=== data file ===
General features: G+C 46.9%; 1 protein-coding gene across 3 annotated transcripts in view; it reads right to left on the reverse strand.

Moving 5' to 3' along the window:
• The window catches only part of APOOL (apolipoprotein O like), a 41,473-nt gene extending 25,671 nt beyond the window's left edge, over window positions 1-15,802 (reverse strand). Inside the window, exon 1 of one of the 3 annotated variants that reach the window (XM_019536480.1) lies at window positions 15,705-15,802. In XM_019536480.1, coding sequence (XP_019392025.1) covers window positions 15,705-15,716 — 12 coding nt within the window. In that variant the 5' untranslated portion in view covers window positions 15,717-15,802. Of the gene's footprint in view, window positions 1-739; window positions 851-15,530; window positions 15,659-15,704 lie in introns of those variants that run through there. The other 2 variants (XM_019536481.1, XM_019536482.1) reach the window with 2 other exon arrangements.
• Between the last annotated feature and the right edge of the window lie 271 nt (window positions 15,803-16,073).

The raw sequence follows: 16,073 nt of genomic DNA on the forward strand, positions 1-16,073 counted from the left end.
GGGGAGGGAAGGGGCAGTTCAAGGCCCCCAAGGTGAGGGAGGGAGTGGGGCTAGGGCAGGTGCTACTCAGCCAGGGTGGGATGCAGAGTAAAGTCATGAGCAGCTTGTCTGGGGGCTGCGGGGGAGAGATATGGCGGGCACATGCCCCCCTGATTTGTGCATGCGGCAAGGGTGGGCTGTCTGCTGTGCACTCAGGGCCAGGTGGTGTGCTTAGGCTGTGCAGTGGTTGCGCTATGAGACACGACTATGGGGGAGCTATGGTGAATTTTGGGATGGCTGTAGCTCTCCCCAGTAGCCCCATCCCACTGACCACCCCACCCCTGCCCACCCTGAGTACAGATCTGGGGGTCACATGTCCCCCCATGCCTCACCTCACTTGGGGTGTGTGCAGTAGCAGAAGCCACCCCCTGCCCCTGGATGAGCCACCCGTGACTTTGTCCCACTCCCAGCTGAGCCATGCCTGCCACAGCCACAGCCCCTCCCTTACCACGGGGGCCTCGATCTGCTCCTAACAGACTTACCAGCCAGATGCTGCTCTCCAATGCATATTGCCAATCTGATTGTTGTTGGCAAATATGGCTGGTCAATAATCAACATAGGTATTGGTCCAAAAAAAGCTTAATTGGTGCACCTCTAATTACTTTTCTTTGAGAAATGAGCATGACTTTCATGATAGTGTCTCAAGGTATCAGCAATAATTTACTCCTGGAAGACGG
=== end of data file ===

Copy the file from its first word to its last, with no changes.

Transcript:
General features: G+C 46.9%; 1 protein-coding gene across 3 annotated transcripts in view; it reads right to left on the reverse strand.

Moving 5' to 3' along the window:
• The window catches only part of APOOL (apolipoprotein O like), a 41,473-nt gene extending 25,671 nt beyond the window's left edge, over window positions 1-15,802 (reverse strand). Inside the window, exon 1 of one of the 3 annotated variants that reach the window (XM_019536480.1) lies at window positions 15,705-15,802. In XM_019536480.1, coding sequence (XP_019392025.1) covers window positions 15,705-15,716 — 12 coding nt within the window. In that variant the 5' untranslated portion in view covers window positions 15,717-15,802. Of the gene's footprint in view, window positions 1-739; window positions 851-15,530; window positions 15,659-15,704 lie in introns of those variants that run through there. The other 2 variants (XM_019536481.1, XM_019536482.1) reach the window with 2 other exon arrangements.
• Between the last annotated feature and the right edge of the window lie 271 nt (window positions 15,803-16,073).

The raw sequence follows: 16,073 nt of genomic DNA on the forward strand, positions 1-16,073 counted from the left end.
GGGGAGGGAAGGGGCAGTTCAAGGCCCCCAAGGTGAGGGAGGGAGTGGGGCTAGGGCAGGTGCTACTCAGCCAGGGTGGGATGCAGAGTAAAGTCATGAGCAGCTTGTCTGGGGGCTGCGGGGGAGAGATATGGCGGGCACATGCCCCCCTGATTTGTGCATGCGGCAAGGGTGGGCTGTCTGCTGTGCACTCAGGGCCAGGTGGTGTGCTTAGGCTGTGCAGTGGTTGCGCTATGAGACACGACTATGGGGGAGCTATGGTGAATTTTGGGATGGCTGTAGCTCTCCCCAGTAGCCCCATCCCACTGACCACCCCACCCCTGCCCACCCTGAGTACAGATCTGGGGGTCACATGTCCCCCCATGCCTCACCTCACTTGGGGTGTGTGCAGTAGCAGAAGCCACCCCCTGCCCCTGGATGAGCCACCCGTGACTTTGTCCCACTCCCAGCTGAGCCATGCCTGCCACAGCCACAGCCCCTCCCTTACCACGGGGGCCTCGATCTGCTCCTAACAGACTTACCAGCCAGATGCTGCTCTCCAATGCATATTGCCAATCTGATTGTTGTTGGCAAATATGGCTGGTCAATAATCAACATAGGTATTGGTCCAAAAAAAGCTTAATTGGTGCACCTCTAATTACTTTTCTTTGAGAAATGAGCATGACTTTCATGATAGTGTCTCAAGGTATCAGCAATAATTTACTCCTGGAAGACGG